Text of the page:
Disposal is not the same as destruction, as a recent UK study reveals that up to 40 per cent of London’s commercial bins contain confidential business documents. The study investigated bins located near a number of law firms, banks, hospitals and government agencies, discovering a concerning number of paper documents such as email print outs, letters and reports, many of which contained sensitive personal information.
Every organisation develops processes to manage its information from the moment a new document is created, through periods of high activity (when many may need to access the document on multiple occasions) until its final destruction or long-term archiving. It is at the very end of this lifecycle that organisations appear to make mistakes.
Document destruction is probably the most over-looked aspect of information management. A company’s attention can often focus on the protection of documents as they are created or processed by the company; and those responsible for implementing policy – most typically the IT department – are often more comfortable dealing with digital data than with paper documents and archives.
However, the secure and legally compliant destruction of sensitive paper documents is hugely important. The consequences of failing to destroy confidential information securely can be serious, including the loss of competitive or customer information and exposing the business to the possibility of a punitive fine and severe reputational damage. Here is some guidance for businesses that seek to protect their information at the end of its life cycle:
1. Understand the legal framework – and ensure your employees do too
Important documents have pre-defined retention periods. Bank statements, for example, must be retained for six years. It can be just as damaging to destroy a document your business needs for regulatory purposes or legal disclosure as would be to fail to destroy a document that you are no longer required to retain. Employees might be unaware that they may need to provide documented evidence of disposal.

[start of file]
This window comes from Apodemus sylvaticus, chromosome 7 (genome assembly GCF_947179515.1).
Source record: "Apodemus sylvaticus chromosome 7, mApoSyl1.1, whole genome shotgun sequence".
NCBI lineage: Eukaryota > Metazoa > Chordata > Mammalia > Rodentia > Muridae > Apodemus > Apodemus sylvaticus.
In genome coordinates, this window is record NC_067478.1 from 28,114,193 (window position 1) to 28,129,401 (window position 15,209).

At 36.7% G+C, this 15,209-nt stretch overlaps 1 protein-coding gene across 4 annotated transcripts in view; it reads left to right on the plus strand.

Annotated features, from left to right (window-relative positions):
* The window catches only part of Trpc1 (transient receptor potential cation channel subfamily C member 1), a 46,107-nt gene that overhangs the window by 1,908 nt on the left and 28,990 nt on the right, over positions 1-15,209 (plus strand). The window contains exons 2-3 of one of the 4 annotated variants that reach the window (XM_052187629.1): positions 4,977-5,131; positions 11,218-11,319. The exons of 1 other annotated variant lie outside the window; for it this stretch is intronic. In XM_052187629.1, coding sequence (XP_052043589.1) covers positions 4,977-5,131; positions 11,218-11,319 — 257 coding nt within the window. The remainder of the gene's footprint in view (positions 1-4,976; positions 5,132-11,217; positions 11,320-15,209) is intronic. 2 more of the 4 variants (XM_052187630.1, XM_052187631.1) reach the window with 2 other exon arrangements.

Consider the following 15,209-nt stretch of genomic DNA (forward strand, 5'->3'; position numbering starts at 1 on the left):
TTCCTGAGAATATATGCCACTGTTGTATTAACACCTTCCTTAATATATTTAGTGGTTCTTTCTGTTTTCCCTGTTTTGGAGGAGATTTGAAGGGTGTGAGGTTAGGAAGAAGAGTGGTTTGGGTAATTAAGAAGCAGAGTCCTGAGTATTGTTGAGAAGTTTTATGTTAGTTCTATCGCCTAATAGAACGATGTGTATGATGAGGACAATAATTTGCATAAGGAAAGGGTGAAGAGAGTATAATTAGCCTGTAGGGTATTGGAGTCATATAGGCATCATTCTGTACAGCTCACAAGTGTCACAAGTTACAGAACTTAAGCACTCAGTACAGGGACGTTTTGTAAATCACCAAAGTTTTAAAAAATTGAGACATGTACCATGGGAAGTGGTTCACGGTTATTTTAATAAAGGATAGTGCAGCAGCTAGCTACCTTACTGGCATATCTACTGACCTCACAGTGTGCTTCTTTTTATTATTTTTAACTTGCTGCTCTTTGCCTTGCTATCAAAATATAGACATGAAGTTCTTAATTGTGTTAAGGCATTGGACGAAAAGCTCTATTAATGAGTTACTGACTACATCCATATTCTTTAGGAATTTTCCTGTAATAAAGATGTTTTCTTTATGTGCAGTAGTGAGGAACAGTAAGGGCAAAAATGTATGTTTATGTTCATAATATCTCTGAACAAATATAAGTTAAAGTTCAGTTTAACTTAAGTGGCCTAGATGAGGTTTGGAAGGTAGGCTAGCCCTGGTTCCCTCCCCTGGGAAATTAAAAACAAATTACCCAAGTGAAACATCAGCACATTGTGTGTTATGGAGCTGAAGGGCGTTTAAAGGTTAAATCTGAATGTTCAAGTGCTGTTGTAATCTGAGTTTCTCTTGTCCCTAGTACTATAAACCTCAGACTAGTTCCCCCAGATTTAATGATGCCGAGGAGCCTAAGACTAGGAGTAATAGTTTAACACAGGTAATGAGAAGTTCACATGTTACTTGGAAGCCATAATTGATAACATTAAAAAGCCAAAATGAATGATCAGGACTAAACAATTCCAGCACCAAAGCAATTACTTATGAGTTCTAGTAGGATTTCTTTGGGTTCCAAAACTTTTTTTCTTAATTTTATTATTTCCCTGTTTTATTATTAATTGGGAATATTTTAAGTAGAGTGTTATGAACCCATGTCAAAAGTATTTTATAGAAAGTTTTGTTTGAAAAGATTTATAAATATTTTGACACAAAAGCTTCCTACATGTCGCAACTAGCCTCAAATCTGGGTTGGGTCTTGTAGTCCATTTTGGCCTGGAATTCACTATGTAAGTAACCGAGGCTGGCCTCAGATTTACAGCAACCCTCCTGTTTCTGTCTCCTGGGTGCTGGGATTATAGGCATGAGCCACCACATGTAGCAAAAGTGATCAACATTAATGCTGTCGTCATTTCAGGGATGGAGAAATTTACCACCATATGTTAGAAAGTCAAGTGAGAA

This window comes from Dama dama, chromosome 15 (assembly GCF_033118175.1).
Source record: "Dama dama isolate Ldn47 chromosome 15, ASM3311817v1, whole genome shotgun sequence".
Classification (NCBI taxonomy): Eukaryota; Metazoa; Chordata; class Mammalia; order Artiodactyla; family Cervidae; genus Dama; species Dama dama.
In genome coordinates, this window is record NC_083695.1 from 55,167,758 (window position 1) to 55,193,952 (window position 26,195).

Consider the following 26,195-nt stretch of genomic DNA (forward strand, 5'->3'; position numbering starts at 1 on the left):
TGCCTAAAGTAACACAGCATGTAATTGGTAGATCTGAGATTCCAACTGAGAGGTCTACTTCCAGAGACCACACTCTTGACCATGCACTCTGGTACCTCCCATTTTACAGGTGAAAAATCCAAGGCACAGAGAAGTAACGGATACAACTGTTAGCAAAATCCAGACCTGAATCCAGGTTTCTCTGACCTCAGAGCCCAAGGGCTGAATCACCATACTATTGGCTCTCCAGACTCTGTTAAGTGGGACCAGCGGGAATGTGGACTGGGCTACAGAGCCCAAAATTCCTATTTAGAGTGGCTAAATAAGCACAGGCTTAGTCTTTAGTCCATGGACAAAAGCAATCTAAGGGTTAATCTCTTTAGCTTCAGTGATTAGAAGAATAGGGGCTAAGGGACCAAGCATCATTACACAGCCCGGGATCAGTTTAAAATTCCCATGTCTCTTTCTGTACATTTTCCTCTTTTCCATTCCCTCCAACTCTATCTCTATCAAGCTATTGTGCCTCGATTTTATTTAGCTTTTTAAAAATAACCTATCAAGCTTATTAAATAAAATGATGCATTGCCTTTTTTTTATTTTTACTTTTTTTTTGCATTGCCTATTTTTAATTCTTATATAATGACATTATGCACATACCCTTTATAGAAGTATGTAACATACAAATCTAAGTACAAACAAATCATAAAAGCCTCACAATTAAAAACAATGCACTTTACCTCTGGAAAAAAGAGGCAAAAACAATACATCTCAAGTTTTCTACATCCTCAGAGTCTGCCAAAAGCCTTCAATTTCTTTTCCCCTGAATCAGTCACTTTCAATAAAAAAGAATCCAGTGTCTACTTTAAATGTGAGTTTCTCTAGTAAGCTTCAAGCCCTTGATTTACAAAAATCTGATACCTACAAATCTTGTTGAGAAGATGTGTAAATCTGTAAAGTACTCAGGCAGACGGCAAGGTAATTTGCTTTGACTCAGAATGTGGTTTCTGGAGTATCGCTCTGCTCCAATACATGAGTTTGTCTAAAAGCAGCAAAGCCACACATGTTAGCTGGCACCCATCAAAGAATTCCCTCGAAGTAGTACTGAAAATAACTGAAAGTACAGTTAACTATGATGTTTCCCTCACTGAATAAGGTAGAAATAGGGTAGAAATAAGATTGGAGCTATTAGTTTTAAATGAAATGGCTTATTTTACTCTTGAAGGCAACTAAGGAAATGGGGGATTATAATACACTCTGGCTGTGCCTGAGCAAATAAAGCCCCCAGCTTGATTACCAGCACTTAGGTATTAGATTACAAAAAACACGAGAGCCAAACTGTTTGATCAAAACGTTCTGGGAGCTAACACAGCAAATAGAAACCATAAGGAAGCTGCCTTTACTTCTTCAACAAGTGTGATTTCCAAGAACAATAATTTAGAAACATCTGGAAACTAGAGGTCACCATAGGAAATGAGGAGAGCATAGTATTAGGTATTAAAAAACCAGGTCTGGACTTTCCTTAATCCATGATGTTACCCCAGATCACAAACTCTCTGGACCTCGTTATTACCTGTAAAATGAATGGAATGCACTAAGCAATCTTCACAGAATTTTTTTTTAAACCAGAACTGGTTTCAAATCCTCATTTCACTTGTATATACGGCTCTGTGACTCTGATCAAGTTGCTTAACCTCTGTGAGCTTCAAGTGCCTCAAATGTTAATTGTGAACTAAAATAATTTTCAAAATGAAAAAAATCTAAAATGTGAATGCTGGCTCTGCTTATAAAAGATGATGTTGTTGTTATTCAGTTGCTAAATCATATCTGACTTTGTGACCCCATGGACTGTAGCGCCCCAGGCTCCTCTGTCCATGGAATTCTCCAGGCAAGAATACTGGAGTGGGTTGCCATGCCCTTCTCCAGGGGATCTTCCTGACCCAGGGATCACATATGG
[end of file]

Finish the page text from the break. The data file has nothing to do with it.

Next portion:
2. Start shredding
An in-house shredding solution can look like an obvious solution, but what might appear at first sight to be a money-saving approach may well come at a cost. Machines can be time-consuming or resource-intensive to operate and maintain, and employees using the machines may not be aware of all the legal implications.
3. Consider bringing in a third party
A trusted partner with the relevant expertise will understand the compliance issues for your business and be able to provide the evidence of secure destruction increasingly required by external authorities. The best firms will help you to design, develop and implement a secure shredding programme from collection to destruction and even recycling. Moreover, an expert in secure destruction will be able to destroy digital media such as CDs and DVDs securely.
4. Ensure that policy and processes are followed consistently
There is often a gap between what those responsible for creating policy think has been put in place and the reality of the workplace. What might be a well-understood and observed policy in the financial department at head office may look completely different, for example, in the marketing department of a local branch.
5. Make sure that policies and procedures are understood and supported by every employee
Without this, the best plans in the world are exposed to failure. Should the worst happen, you can be sure the regulator will want to see proof of the steps taken to minimise and prevent risk.
It’s all about accountability and responsibility. Staff should know how to handle all documents with a consistent ‘chain-of-custody’ that results in a tightly controlled, accepted process that covers the lifecycle of paper documents as they pass through the organisation.